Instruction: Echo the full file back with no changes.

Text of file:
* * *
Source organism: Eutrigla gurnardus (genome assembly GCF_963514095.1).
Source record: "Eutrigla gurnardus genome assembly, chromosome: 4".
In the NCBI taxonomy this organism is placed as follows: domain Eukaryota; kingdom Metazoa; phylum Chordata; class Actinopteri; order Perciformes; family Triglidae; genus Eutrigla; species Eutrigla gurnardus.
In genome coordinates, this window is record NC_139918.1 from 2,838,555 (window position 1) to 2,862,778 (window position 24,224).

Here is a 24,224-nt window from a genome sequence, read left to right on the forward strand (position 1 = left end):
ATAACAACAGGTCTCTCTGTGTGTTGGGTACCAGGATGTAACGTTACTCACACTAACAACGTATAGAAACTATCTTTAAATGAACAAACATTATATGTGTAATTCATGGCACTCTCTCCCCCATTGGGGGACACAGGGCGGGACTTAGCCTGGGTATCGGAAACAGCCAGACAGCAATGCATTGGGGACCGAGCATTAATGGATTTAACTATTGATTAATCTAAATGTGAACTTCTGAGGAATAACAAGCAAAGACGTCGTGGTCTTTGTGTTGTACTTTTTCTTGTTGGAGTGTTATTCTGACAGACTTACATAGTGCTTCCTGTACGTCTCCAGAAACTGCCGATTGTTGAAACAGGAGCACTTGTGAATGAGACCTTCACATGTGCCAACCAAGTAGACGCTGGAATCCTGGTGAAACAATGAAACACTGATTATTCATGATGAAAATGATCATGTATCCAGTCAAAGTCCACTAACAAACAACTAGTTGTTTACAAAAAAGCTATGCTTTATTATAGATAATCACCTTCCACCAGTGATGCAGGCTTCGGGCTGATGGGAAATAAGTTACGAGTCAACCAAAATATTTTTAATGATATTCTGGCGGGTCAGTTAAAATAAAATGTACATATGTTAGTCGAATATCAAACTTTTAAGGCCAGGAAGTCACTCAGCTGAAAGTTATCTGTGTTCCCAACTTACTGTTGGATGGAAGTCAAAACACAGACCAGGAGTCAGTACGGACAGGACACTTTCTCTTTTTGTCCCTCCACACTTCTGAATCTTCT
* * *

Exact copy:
Source organism: Eutrigla gurnardus (genome assembly GCF_963514095.1).
Source record: "Eutrigla gurnardus genome assembly, chromosome: 4".
In the NCBI taxonomy this organism is placed as follows: domain Eukaryota; kingdom Metazoa; phylum Chordata; class Actinopteri; order Perciformes; family Triglidae; genus Eutrigla; species Eutrigla gurnardus.
In genome coordinates, this window is record NC_139918.1 from 2,838,555 (window position 1) to 2,862,778 (window position 24,224).

Here is a 24,224-nt window from a genome sequence, read left to right on the forward strand (position 1 = left end):
ATAACAACAGGTCTCTCTGTGTGTTGGGTACCAGGATGTAACGTTACTCACACTAACAACGTATAGAAACTATCTTTAAATGAACAAACATTATATGTGTAATTCATGGCACTCTCTCCCCCATTGGGGGACACAGGGCGGGACTTAGCCTGGGTATCGGAAACAGCCAGACAGCAATGCATTGGGGACCGAGCATTAATGGATTTAACTATTGATTAATCTAAATGTGAACTTCTGAGGAATAACAAGCAAAGACGTCGTGGTCTTTGTGTTGTACTTTTTCTTGTTGGAGTGTTATTCTGACAGACTTACATAGTGCTTCCTGTACGTCTCCAGAAACTGCCGATTGTTGAAACAGGAGCACTTGTGAATGAGACCTTCACATGTGCCAACCAAGTAGACGCTGGAATCCTGGTGAAACAATGAAACACTGATTATTCATGATGAAAATGATCATGTATCCAGTCAAAGTCCACTAACAAACAACTAGTTGTTTACAAAAAAGCTATGCTTTATTATAGATAATCACCTTCCACCAGTGATGCAGGCTTCGGGCTGATGGGAAATAAGTTACGAGTCAACCAAAATATTTTTAATGATATTCTGGCGGGTCAGTTAAAATAAAATGTACATATGTTAGTCGAATATCAAACTTTTAAGGCCAGGAAGTCACTCAGCTGAAAGTTATCTGTGTTCCCAACTTACTGTTGGATGGAAGTCAAAACACAGACCAGGAGTCAGTACGGACAGGACACTTTCTCTTTTTGTCCCTCCACACTTCTGAATCTTCT